Per his military service record (regimental no. 5164), William Allan Luther Philpot was born at Ashfield, N.S.W. (He signed his name as W. A. L. Philpott). He gave his age as 19 years, his marital status as single, and his occupation as carter. His description on his medical was height 5 feet 6 inches tall, weight 120 lbs., with a fresh complexion, brown eyes, and brown hair. His religious denomination was Congregational. He claimed that he had no previous military service, and that he had been rejected for the AIF in the past.

He completed his medical examination, and was attested by Lieutenant F. Middenway, at Ashfield on 11th November 1915, where the Coo-ees held a recruitment meeting, and stayed in the Drill Hall that evening.

After the Coo-ee March he went to Liverpool Camp as reinforcement for the 13th Battalion.

On 4th January 1916 Private Philpot was transferred from B Company to D Company in the 13th Battalion.

On 3rd February 1916 Private Philpot was charged with being absent from parade without leave. He was fined 1 days pay.

On 2nd March 1916 he was again charged with being absent without leave, and fined 1 days pay.

On his embarkation roll his address at time of enrolment was Morwin Street, Canberbury, Sydney, N.S.W., and his next of kin was listed as his mother, Mrs M. A. Philpot, at the same address.

Private Philpot (along with fellow Coo-ees Private William Griffiths and Robert Hickey) departed Sydney on the HMAT A16 Star of Victoria A16 on 31st March 1916, as 16th reinforcements for the 13th Battalion. They arrived in Egypt on 8th May 1916.

After further training with the 4th Training Battalion, Private Philpot was taken on strength of the 13th Battalion at Serapeum on 28th May 1916.

On 1st June 1916 Private Philpot left Alexandria aboard the Transport Transylvania bound for France, and arrived at Marseilles on 8th June 1916.

On 1st July 1916 the 13th Battalion was manning the front line at White City post in the vicinity of Bois-Grenier in France. Private Philpot was wounded in action during a German bombardment, and was evacuated suffering shell shock.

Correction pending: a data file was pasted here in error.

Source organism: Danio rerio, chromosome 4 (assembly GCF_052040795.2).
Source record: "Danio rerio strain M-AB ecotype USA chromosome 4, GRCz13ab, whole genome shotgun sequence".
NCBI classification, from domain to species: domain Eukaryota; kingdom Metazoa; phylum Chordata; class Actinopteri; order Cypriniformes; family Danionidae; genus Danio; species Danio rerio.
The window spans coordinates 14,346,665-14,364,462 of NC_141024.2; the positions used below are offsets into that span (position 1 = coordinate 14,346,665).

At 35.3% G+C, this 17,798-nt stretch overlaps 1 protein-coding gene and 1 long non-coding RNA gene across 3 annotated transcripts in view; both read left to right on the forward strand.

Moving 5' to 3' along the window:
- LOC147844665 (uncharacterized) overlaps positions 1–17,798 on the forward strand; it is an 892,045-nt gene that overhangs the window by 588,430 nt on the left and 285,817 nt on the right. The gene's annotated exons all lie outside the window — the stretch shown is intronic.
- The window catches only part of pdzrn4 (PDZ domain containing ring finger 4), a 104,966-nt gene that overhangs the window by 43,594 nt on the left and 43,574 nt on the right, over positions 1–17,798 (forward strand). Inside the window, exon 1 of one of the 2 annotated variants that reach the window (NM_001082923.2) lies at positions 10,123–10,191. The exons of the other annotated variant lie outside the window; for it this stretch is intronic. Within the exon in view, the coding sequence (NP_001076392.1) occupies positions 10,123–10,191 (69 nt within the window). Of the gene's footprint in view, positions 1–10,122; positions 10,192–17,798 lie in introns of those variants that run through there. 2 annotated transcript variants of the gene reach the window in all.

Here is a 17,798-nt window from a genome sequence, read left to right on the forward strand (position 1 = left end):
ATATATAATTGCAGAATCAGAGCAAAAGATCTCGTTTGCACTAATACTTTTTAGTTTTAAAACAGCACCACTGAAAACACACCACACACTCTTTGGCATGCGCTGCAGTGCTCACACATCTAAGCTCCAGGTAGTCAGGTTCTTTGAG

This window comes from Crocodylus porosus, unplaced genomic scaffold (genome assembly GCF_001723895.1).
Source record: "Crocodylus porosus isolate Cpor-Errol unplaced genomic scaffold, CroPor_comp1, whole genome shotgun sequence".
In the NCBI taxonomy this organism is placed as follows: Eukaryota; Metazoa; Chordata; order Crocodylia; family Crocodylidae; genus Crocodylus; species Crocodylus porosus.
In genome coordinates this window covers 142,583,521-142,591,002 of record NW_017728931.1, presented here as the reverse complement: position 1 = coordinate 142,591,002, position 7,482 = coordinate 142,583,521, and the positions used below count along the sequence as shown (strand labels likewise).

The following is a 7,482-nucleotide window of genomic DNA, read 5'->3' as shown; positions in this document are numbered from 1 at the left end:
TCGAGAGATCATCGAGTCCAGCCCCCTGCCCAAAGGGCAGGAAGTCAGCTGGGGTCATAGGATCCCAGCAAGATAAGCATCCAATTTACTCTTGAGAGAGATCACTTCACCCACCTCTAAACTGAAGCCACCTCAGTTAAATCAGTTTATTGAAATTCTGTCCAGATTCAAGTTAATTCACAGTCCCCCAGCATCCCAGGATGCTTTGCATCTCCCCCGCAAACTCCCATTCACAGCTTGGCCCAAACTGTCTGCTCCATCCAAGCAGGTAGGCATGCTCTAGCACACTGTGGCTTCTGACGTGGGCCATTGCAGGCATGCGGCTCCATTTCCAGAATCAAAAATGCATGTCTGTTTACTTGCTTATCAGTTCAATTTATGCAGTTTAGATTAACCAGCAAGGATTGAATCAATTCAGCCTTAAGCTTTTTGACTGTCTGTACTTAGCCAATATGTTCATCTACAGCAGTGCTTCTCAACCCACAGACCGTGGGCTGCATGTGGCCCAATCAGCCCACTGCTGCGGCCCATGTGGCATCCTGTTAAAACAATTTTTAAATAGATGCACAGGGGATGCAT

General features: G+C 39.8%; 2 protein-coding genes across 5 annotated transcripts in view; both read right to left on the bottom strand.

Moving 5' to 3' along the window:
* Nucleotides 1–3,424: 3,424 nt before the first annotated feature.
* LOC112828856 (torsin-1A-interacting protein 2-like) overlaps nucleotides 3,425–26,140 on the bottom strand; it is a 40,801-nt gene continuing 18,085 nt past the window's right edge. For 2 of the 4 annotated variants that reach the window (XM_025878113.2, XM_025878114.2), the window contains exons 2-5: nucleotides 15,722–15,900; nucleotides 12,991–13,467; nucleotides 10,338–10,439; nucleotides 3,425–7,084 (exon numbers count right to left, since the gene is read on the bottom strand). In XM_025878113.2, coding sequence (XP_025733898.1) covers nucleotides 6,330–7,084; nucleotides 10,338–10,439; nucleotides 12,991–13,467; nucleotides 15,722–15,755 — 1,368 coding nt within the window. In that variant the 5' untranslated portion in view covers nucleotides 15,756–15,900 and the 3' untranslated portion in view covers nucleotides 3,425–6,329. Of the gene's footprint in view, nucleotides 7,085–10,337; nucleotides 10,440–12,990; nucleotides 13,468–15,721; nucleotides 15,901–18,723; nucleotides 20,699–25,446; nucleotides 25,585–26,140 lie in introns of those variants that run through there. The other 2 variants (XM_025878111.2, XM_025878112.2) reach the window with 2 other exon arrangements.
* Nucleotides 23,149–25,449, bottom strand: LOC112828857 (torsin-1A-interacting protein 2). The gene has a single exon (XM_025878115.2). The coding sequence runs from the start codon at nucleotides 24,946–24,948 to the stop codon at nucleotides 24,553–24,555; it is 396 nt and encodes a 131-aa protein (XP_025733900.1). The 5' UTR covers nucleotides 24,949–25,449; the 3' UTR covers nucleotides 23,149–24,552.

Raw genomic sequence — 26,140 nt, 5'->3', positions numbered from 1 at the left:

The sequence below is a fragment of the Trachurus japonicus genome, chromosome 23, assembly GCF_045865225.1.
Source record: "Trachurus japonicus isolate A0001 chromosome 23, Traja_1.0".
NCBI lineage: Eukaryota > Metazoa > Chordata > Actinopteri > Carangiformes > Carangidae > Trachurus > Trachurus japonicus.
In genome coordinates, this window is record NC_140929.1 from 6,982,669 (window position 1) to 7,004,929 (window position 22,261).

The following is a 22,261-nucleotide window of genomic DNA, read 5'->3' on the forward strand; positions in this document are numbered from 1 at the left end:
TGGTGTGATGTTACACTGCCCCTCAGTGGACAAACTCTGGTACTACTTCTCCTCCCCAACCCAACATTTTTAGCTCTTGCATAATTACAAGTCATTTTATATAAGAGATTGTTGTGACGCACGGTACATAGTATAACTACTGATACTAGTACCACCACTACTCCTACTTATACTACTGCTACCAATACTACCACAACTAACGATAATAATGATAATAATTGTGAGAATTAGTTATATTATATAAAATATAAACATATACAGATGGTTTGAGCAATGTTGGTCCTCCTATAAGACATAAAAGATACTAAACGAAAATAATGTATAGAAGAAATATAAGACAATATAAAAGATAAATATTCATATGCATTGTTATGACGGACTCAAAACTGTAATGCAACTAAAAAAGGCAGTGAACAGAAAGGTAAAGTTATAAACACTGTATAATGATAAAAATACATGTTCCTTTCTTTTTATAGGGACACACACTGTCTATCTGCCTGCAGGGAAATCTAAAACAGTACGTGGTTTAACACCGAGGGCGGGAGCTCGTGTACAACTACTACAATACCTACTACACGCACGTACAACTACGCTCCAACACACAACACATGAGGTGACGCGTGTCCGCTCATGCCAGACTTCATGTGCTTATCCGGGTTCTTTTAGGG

He was moved back to the 14th General Hospital, being admitted on 13th July 1916. On 14th July 1916 he was placed aboard the Hospital Ship St Dennis at Boulogne, for evacuation to England.

He was admitted to the Northumberland War Hospital at Gosforth in England on 15th July 1916.

On 31st July 1916 he was transferred to the Woodcote Park Convalescent Hospital at Epsom in England.

On 10th September 1916 he was discharged and sent to the Number 1 Command Depot at Pernham Downs, England.

On 14th September 1916 Private Philpot was granted leave to report back to the Depot at Pernham Downs on 6th October 1916.

On 31st October 1916 Private Philpot was admitted to the Dehli Hospital at Pernham Downs suffering from Influenza.

On 29th November 1916 he was transferred to the Red Cross Hospital at Hungerford in England. He was discharged and sent back to the Number 1 Command Depot on 4th January 1917.

On 27th January 1917 Private Philpot was admitted to Tidworth Military Hospital, suffering from an unknown illness. He was discharged and sent back to the Number 1 Command Depot on 5th March 1917.

On 14th March 1917 Private Philpot was admitted sick to Dehli Hospital at Pernham Downs, and returned to his unit the next day.

On 23rd March 1917 Private Philpot was transferred to the newly formed 61st Battalion at Wareham in England.

On 21st April 1917 he was transferred back to the 13th Battalion and Number 1 Command Depot at Pernham Downs, England.

On 12th May 1917 Private Philpot marched into Number 1 Command Depot at Pernham Downs, England.

On 27th May 1917 Private Philpot was transferred to the 69th Squadron of the Australian Flying Corps at South Carlton in Lincolnshire.

On 24th August 1917 3rd A.M. [Air Mechanic 3rd Class] Philpot departed England for France. He disembarked at Le Harve in France on 25th August 1917.

Soon after his arrival in France, on 28th August 1917 3rd A.M. Philpot was admitted to hospital sick. He was discharged from hospital on 20th September 1917, and joined the 69th Squadron, which had recently relocated to Savy in France.